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June 13th, 2008
Researchers may find hope for a successful HIV drug in gold
An HIV drug dismissed for its side effects will get a second chance to prove its value, thanks in part to research, which Christian Melander and T. Eric Ballard conducted.
Melander, an assistant professor of chemistry, and Ballard, a graduate student studying synthetic and organic chemistry, worked with UNC-Chapel Hill's microbiology department and the University of Colorado at Boulder's chemistry departments to develop a new nanoparticle called SDC-1721.
Adapted from a particle known as TAK-779, SDC-1721 has been shown to bind with HIV particles and prevent them from fusing with healthy cells. Unlike TAK-779, SDC-1721 does not contain an ammonium salt found to cause inflammation at the site of injection.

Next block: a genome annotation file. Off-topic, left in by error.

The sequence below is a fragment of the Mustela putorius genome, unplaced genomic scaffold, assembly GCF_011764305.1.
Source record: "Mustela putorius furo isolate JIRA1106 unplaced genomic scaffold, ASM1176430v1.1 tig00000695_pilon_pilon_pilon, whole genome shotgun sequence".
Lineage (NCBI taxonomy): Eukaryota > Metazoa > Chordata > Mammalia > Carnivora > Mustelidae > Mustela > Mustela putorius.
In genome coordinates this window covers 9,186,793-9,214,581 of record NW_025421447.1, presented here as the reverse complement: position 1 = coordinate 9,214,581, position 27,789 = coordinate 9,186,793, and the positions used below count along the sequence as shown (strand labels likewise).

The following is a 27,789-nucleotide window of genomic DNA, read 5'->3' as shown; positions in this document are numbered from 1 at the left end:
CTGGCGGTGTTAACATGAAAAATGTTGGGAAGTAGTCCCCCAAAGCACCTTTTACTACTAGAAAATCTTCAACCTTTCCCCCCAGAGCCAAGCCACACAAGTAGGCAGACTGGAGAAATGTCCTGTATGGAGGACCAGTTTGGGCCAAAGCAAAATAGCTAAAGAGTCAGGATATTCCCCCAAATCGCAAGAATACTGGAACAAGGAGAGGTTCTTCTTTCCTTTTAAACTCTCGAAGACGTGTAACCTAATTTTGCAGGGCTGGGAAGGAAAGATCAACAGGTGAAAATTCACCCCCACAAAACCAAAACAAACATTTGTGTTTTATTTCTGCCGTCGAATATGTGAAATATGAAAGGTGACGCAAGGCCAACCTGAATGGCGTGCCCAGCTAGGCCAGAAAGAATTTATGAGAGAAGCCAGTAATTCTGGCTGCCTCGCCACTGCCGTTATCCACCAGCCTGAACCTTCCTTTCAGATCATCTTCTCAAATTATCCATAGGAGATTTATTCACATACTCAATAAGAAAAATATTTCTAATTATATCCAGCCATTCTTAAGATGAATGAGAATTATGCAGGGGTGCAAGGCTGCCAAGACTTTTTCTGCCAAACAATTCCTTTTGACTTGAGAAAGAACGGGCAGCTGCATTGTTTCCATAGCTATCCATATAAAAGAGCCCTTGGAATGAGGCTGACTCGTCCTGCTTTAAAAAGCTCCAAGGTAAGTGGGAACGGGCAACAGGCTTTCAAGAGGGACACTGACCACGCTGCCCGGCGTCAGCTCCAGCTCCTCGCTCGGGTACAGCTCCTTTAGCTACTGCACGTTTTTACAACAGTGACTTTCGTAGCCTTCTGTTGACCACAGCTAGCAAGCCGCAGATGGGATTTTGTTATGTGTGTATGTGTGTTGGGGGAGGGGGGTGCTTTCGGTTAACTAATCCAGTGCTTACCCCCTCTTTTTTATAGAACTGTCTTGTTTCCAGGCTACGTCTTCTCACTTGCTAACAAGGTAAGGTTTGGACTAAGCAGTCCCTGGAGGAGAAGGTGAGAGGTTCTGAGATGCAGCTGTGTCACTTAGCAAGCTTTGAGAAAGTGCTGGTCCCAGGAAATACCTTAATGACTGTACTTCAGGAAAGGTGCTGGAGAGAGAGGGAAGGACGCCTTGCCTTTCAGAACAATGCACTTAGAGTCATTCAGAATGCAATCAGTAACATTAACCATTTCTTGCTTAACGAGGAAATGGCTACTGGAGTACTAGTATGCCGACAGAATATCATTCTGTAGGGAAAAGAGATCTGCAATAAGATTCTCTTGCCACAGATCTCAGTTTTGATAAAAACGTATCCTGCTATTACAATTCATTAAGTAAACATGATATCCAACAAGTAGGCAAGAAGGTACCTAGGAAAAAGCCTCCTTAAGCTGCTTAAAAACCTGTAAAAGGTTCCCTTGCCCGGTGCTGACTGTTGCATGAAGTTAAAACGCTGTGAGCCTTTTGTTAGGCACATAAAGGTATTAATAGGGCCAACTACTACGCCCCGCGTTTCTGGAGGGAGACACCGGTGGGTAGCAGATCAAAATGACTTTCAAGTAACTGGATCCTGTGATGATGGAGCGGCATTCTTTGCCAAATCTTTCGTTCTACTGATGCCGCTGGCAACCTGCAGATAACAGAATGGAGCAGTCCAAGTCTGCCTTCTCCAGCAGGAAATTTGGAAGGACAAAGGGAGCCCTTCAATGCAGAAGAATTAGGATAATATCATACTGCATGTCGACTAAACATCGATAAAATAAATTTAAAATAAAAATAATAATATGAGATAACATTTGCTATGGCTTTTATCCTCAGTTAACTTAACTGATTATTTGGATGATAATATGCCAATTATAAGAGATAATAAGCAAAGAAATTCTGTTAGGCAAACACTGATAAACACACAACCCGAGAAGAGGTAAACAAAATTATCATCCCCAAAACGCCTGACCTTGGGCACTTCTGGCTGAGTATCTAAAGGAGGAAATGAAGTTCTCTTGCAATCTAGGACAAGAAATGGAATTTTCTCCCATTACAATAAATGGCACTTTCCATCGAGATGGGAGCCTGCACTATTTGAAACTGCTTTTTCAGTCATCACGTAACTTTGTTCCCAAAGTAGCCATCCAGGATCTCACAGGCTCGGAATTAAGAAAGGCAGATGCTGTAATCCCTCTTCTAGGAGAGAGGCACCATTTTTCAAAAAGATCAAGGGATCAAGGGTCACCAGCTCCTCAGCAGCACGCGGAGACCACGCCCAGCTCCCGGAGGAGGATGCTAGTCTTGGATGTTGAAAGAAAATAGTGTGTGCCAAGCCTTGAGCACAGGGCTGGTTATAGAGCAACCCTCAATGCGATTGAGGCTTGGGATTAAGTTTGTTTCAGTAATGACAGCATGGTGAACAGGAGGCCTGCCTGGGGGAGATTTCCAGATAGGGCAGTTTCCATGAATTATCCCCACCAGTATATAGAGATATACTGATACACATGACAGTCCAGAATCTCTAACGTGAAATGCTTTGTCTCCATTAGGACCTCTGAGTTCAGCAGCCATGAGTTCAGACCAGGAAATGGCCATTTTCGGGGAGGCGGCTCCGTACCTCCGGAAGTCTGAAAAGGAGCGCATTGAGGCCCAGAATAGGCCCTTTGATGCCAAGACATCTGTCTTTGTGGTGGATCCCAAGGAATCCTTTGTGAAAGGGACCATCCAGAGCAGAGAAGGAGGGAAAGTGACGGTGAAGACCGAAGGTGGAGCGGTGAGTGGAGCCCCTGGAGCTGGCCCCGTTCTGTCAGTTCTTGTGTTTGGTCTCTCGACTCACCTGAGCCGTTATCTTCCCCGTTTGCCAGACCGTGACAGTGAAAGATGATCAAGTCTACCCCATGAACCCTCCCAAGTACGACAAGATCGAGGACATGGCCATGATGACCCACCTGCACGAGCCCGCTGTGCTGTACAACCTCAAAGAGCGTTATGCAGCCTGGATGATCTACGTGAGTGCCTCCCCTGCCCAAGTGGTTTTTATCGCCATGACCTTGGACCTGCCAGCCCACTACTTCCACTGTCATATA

"To synthesize SDC-1721, it was much easier to take out the ammonium salt then to try to retain it," Ballard said. "It was a risk, since that was an active part of the molecule, but for ease of synthesis, it was deemed necessary."
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